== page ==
kaleidoscope

noun

ka·​lei·​do·​scope kə-ˈlī-də-ˌskōp How to pronounce kaleidoscope (audio)
1
: an instrument containing loose bits of colored material (such as glass or plastic) between two flat plates and two plane mirrors so placed that changes of position of the bits of material are reflected in an endless variety of patterns
2
: something resembling a kaleidoscope: such as
a
: a variegated changing pattern or scene
a kaleidoscope of colors
b
: a succession of changing phases or actions
a kaleidoscope of changing fashions
c
: a diverse collection
kaleidoscopic adjective
kaleidoscopically adverb

Examples of kaleidoscope in a Sentence

The landscape was a kaleidoscope of changing colors.
Recent Examples on the Web This Pioneer Works Broadcast series is a kaleidoscope: nine writers sharing their perspectives and experiences on the prescription drug. Longreads, 29 Mar. 2024 But perhaps what truly sets Bhutan apart are its festivals, where the country comes alive in a kaleidoscope of colors, dances, and ancient rituals. Judy Koutsky, Forbes, 23 Feb. 2024 Her childhood was a kaleidoscope of exploration, from gymnastics to roller skating to playing the piano. Robyn Mowatt, Essence, 18 Mar. 2024 Besides providing seating, the bench program raised funds that resulted in additions including more sidewalk curb cuts for accessibility and the garden kaleidoscopes in the Agriculture-Horticulture building, the foundation’s then-director told the Pioneer Press in 2016. Jared Kaufman, Twin Cities, 17 Jan. 2024 Teeming with wildlife, including colorful coral, a kaleidoscope of fish, sea turtles, and sharks, the reef system is one of the star attractions in Cozumel and diving is a top priority for visitors. Meagan Drillinger, Travel + Leisure, 1 Mar. 2024 The op art movement is palpable in the shoe with its kaleidoscope pattern of graphic and leather stripes, as well as the zebra print, Felloni’s nod to visual optics in play. Allyson Portee, The Hollywood Reporter, 1 Mar. 2024 What’s perhaps most beautiful (in addition to learning that the collective noun for butterflies is a kaleidoscope)? Longreads, 1 Mar. 2024 The trailer is a kaleidoscope of color as audiences get their first introduction into director Jon M. Chu’s world of Oz, with massive fields of flowing flowers, the Emerald City and fantastical landscapes showcased throughout. Alli Rosenbloom, CNN, 11 Feb. 2024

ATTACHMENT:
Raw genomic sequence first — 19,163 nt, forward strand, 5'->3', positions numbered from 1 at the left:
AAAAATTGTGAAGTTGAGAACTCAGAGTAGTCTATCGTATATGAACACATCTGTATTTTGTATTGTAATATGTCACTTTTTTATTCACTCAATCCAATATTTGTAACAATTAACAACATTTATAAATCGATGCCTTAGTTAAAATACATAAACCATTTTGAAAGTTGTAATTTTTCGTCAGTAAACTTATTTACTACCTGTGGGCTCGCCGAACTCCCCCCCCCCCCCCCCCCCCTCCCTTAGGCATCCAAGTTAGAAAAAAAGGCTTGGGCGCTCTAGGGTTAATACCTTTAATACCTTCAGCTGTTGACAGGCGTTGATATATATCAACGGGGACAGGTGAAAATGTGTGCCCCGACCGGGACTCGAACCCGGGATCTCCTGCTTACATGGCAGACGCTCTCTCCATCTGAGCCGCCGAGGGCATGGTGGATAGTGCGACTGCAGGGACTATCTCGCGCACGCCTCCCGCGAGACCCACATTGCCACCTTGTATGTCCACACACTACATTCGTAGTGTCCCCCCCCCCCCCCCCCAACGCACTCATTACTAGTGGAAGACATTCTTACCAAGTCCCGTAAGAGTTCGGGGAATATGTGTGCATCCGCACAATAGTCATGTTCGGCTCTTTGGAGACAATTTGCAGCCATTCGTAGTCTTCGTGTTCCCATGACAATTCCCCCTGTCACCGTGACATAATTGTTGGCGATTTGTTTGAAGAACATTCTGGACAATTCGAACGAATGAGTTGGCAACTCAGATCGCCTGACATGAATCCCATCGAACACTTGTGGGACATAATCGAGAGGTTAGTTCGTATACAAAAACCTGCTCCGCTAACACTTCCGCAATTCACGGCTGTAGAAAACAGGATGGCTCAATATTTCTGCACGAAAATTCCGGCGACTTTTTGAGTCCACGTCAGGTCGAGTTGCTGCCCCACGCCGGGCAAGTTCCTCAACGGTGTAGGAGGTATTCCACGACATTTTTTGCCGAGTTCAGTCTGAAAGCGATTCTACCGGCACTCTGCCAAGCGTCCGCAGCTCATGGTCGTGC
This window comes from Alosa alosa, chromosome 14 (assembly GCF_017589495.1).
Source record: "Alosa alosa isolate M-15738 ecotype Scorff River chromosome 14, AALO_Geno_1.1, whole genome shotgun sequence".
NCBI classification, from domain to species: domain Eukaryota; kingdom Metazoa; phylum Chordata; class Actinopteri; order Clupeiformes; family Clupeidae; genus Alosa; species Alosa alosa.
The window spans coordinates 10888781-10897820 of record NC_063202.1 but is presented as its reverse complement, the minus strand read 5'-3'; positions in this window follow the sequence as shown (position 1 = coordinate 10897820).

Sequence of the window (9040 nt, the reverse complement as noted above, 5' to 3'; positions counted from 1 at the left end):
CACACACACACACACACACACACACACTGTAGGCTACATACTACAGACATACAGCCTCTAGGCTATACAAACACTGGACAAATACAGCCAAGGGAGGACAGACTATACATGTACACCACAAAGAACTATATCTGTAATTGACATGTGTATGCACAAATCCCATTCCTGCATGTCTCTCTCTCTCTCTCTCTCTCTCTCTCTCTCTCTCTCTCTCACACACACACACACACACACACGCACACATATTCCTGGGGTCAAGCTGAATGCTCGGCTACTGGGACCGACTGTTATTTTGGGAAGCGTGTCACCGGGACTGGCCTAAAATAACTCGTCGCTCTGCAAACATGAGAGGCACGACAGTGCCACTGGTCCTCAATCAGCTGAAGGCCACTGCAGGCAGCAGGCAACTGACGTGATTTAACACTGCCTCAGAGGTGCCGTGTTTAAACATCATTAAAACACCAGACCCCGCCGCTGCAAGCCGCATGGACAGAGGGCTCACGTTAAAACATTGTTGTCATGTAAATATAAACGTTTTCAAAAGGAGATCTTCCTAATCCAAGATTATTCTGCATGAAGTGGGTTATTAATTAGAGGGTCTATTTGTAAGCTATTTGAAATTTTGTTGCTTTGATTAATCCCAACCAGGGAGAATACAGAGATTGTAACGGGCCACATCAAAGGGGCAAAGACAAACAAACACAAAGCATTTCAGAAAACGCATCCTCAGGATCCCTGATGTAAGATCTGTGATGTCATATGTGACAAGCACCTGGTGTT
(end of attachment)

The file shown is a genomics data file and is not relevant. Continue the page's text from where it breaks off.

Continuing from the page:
These examples are programmatically compiled from various online sources to illustrate current usage of the word 'kaleidoscope.' Any opinions expressed in the examples do not represent those of Merriam-Webster or its editors. Send us feedback about these examples.

Word History

Etymology

Greek kalos beautiful + eidos form + English -scope — more at idyll

First Known Use

1817, in the meaning defined at sense 1

Time Traveler
The first known use of kaleidoscope was in 1817

Dictionary Entries Near kaleidoscope

Cite this Entry

“Kaleidoscope.” Merriam-Webster.com Dictionary, Merriam-Webster, https://www.merriam-webster.com/dictionary/kaleidoscope. Accessed 17 Apr. 2024.

Kids Definition

kaleidoscope

noun
ka·​lei·​do·​scope kə-ˈlīd-ə-ˌskōp How to pronounce kaleidoscope (audio)
1
: a tube containing loose bits of colored glass or plastic and two mirrors at one end that shows many different patterns as it is turned
2
: a changing pattern or scene
3
: a diverse collection
a kaleidoscope of subjects
kaleidoscopic adjective
kaleidoscopically adverb
Etymology

from Greek kalos "beautiful" and Greek eidos "form, shape" and English -scope

Last Updated: - Updated example sentences
Love words? Need even more definitions?

Subscribe to America's largest dictionary and get thousands more definitions and advanced search—ad free!